England will be punished over the hooliganism that marred their European Championship final defeat at Wembley after Uefa opened disciplinary proceedings against the Football Association.
The FA was also charged over a pitch invasion by a topless spectator, as well as the throwing of objects, booing of Italy’s national anthem and lighting of a firework by supporters.
But it was the appointment of an “ethics and disciplinary inspector” over the storming of the stadium by hundreds – if not thousands – of apparently-ticketless hooligans that could lead to the biggest sanction from European football’s governing body.
Britain and Ireland’s 2030 World Cup bid was also put in jeopardy following the shocking scenes of violence at Wembley, where even players’ families were targeted.
The terrified relatives reported attempted thefts of their tickets at the pick-up points and in the chaotic queues as they tried to enter the stadium. Some ran to flee the trouble.
The disorder, some of the worst seen at an international fixture in Britain in years, left the FA facing a heavy fine and even a suspended stadium ban after scores of troublemakers forced entry to the game and ran riot inside and outside the ground.
Boris Johnson said that he did not think the actions of “a small minority” had hurt the FA-led World Cup bid, which had appeared to steal a march on a joint Spain-Portugal offering in April after the Prime Minister, helped bring down the threatened Super League breakaway.
But those behind the Britain and Ireland bid last night admitted Sunday’s scenes, and the shambolic security operation, had harmed their efforts to bring football home again.
A senior figure at one of the FA’s bid partners told Telegraph Sport: “It can’t help things – it looked like chaos outside the stadium.”
One family member of an England player said of Sunday’s trouble: “About 50 people forced a metal door by the turnstiles open by bending it right back. Then loads of guys from everywhere just charged the opening to get in.
“The stewards couldn’t cope or stop them. I felt so sorry for them, they were getting kicked and punched. Hundreds got in and women and blokes who were queuing up were pushed over and trampled. We just ran, thinking we were going to get trampled.”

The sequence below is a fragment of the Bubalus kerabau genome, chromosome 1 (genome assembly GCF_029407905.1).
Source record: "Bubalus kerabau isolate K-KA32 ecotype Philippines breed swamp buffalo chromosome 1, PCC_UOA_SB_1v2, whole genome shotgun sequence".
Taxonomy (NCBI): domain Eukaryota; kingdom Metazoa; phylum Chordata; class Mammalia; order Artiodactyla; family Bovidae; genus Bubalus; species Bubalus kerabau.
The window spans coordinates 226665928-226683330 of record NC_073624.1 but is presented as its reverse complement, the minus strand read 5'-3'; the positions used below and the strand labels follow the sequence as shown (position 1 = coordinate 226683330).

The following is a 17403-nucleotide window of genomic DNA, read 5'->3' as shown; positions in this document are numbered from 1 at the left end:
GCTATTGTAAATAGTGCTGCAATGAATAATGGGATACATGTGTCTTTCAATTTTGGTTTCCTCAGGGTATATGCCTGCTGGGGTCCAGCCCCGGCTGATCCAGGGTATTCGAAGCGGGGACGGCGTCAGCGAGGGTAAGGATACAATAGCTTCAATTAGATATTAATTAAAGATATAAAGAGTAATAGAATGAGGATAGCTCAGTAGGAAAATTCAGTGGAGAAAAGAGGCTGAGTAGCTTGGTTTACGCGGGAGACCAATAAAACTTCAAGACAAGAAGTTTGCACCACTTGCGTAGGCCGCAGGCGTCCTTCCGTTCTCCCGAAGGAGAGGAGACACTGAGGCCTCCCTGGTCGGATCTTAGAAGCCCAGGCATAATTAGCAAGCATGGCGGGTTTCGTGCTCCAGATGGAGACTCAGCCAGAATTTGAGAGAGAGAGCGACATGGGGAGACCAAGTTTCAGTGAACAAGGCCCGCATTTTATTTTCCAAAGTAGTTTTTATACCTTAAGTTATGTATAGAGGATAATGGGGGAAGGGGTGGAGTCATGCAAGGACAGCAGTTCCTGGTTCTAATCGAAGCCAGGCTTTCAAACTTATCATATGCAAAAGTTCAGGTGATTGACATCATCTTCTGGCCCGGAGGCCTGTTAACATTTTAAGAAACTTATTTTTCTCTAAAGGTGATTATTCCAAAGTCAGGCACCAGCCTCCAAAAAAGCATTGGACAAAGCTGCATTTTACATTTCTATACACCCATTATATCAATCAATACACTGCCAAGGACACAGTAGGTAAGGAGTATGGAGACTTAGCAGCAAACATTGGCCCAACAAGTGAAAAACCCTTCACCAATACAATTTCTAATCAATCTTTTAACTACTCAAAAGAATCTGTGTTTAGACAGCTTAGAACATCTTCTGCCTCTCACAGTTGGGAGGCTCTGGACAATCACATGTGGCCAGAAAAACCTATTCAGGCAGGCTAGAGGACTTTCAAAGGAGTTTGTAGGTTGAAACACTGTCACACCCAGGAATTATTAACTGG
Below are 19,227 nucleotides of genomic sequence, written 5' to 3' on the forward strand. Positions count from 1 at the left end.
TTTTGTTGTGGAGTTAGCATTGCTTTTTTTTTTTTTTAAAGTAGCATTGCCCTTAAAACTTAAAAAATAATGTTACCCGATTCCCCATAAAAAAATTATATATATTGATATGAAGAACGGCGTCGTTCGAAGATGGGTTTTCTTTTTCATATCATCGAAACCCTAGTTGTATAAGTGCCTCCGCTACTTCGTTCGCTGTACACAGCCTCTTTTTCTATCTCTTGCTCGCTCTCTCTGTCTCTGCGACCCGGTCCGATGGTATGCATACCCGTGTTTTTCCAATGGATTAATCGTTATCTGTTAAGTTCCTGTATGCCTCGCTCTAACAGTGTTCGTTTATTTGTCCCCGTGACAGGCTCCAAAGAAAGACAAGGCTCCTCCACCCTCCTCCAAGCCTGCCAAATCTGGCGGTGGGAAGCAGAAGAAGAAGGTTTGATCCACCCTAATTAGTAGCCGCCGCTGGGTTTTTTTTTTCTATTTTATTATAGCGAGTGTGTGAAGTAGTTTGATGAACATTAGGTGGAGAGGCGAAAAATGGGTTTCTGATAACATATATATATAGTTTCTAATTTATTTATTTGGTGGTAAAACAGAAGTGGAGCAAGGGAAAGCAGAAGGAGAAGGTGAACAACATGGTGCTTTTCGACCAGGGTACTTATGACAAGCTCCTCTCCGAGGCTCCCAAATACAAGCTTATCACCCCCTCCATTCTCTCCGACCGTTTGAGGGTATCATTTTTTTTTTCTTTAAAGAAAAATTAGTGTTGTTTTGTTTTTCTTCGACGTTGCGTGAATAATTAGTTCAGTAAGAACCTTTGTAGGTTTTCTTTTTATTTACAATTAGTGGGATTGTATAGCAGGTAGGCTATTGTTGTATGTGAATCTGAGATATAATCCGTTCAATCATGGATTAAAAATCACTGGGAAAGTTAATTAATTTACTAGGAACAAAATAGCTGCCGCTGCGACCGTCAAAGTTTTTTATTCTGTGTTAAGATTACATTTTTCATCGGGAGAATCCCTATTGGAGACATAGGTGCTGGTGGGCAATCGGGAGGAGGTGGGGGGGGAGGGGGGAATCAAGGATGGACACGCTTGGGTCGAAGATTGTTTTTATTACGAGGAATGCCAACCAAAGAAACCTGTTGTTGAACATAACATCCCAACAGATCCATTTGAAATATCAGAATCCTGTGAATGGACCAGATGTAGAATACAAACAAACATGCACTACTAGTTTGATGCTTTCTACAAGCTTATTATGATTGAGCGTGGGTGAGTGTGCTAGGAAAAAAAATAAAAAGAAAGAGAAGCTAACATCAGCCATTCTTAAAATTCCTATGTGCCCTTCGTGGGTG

A relative of a different player said: “It was chaos. All these people with no tickets just stormed in. A lot of the families felt unsafe. There was nothing the stewards could do.”
An FA spokesman said: “We will carry out a full review and investigation into the events that took place at Wembley Stadium before and during the final. This will be done in collaboration with the police, the Greater London Authority, the Safety Advisory Group and the tournament delivery stakeholders.
“Security and stewarding numbers for the final exceeded the requirements for the match and were greater than any other previous event at Wembley Stadium. However, the behaviour of the people who illegally forced their way into the stadium was unacceptable, dangerous and showed total disregard for the safety and security protocols in place. No steward or security staff should be subjected to this type of behaviour and we thank them for their support on the night. We also apologise to anyone at the match whose experience was affected by this unprecedented level of public disorder.
"We will continue to work with the relevant authorities to identify and take action against these people where possible.”
Security was meant to have been stepped up after ticketless fans got into England’s semi-final win over Denmark.
Uefa fined the FA more than £25,000 over a laser pointer that was shone in the face of Kasper Schmeichel and other offences.
How the violence at Wembley unfolded